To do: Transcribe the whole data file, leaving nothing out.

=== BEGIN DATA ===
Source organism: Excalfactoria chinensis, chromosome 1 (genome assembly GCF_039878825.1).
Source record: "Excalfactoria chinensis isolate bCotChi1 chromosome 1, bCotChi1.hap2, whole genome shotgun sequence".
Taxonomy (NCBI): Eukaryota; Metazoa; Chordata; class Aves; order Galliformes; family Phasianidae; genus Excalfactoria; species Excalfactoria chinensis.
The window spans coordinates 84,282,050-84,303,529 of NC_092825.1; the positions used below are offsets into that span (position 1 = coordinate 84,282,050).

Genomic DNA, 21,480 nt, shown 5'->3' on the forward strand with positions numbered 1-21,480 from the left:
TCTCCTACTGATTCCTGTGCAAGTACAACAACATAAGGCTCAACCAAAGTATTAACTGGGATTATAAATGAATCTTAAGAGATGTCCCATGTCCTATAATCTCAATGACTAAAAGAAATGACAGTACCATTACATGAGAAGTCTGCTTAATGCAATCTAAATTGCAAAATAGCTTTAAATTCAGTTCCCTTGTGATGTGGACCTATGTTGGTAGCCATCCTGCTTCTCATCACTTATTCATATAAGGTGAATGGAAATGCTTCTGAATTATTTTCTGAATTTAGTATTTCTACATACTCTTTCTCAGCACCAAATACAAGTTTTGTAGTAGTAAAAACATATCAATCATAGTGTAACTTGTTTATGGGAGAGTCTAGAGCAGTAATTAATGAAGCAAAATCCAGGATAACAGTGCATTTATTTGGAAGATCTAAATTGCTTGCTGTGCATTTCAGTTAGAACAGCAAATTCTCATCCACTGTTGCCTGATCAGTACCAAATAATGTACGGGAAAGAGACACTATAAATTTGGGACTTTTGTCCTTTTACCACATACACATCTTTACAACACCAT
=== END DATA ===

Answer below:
Source organism: Excalfactoria chinensis, chromosome 1 (genome assembly GCF_039878825.1).
Source record: "Excalfactoria chinensis isolate bCotChi1 chromosome 1, bCotChi1.hap2, whole genome shotgun sequence".
Taxonomy (NCBI): Eukaryota; Metazoa; Chordata; class Aves; order Galliformes; family Phasianidae; genus Excalfactoria; species Excalfactoria chinensis.
The window spans coordinates 84,282,050-84,303,529 of NC_092825.1; the positions used below are offsets into that span (position 1 = coordinate 84,282,050).

Genomic DNA, 21,480 nt, shown 5'->3' on the forward strand with positions numbered 1-21,480 from the left:
TCTCCTACTGATTCCTGTGCAAGTACAACAACATAAGGCTCAACCAAAGTATTAACTGGGATTATAAATGAATCTTAAGAGATGTCCCATGTCCTATAATCTCAATGACTAAAAGAAATGACAGTACCATTACATGAGAAGTCTGCTTAATGCAATCTAAATTGCAAAATAGCTTTAAATTCAGTTCCCTTGTGATGTGGACCTATGTTGGTAGCCATCCTGCTTCTCATCACTTATTCATATAAGGTGAATGGAAATGCTTCTGAATTATTTTCTGAATTTAGTATTTCTACATACTCTTTCTCAGCACCAAATACAAGTTTTGTAGTAGTAAAAACATATCAATCATAGTGTAACTTGTTTATGGGAGAGTCTAGAGCAGTAATTAATGAAGCAAAATCCAGGATAACAGTGCATTTATTTGGAAGATCTAAATTGCTTGCTGTGCATTTCAGTTAGAACAGCAAATTCTCATCCACTGTTGCCTGATCAGTACCAAATAATGTACGGGAAAGAGACACTATAAATTTGGGACTTTTGTCCTTTTACCACATACACATCTTTACAACACCAT